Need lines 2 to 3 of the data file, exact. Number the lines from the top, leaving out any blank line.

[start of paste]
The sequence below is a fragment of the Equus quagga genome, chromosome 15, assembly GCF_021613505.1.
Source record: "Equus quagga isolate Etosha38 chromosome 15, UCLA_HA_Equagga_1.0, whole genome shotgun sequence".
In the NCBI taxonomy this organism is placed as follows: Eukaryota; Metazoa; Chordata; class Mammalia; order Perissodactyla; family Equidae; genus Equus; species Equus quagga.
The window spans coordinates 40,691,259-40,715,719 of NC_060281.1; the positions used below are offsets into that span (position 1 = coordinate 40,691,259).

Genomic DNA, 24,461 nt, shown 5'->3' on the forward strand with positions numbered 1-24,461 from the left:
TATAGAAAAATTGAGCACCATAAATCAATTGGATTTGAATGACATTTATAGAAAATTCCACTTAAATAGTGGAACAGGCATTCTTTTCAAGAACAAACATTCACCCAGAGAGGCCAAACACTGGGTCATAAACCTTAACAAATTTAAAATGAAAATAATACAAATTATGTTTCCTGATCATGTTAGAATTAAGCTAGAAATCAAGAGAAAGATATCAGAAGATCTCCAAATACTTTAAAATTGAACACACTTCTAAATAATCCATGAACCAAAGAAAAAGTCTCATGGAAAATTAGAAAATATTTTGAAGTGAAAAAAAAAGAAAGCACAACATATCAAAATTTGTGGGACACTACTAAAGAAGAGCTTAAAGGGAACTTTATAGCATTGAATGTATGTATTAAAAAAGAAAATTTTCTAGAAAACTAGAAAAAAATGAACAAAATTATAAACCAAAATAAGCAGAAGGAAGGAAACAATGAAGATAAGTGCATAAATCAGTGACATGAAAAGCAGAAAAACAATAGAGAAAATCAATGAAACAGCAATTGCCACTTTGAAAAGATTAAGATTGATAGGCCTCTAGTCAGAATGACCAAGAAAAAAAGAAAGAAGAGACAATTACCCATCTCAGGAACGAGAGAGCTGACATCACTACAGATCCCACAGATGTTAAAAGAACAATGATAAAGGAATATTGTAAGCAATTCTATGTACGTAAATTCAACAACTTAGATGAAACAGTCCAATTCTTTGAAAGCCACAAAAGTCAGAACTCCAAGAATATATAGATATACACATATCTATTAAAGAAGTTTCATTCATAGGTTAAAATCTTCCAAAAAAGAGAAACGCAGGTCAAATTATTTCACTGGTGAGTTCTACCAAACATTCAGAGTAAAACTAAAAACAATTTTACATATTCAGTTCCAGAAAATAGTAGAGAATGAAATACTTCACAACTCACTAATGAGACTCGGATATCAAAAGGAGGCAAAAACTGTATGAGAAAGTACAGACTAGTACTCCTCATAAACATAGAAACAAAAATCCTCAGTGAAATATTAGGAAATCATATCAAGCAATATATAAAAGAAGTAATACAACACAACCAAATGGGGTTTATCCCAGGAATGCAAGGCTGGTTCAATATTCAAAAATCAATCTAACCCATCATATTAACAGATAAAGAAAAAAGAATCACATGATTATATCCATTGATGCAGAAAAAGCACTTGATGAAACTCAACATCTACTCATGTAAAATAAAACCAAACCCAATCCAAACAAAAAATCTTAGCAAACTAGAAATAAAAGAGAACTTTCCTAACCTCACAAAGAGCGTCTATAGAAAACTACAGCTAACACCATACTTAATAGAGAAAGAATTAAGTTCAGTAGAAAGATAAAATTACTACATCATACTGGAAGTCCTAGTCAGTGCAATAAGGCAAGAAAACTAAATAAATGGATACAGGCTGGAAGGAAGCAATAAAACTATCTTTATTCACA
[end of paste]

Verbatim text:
Source record: "Equus quagga isolate Etosha38 chromosome 15, UCLA_HA_Equagga_1.0, whole genome shotgun sequence".
In the NCBI taxonomy this organism is placed as follows: Eukaryota; Metazoa; Chordata; class Mammalia; order Perissodactyla; family Equidae; genus Equus; species Equus quagga.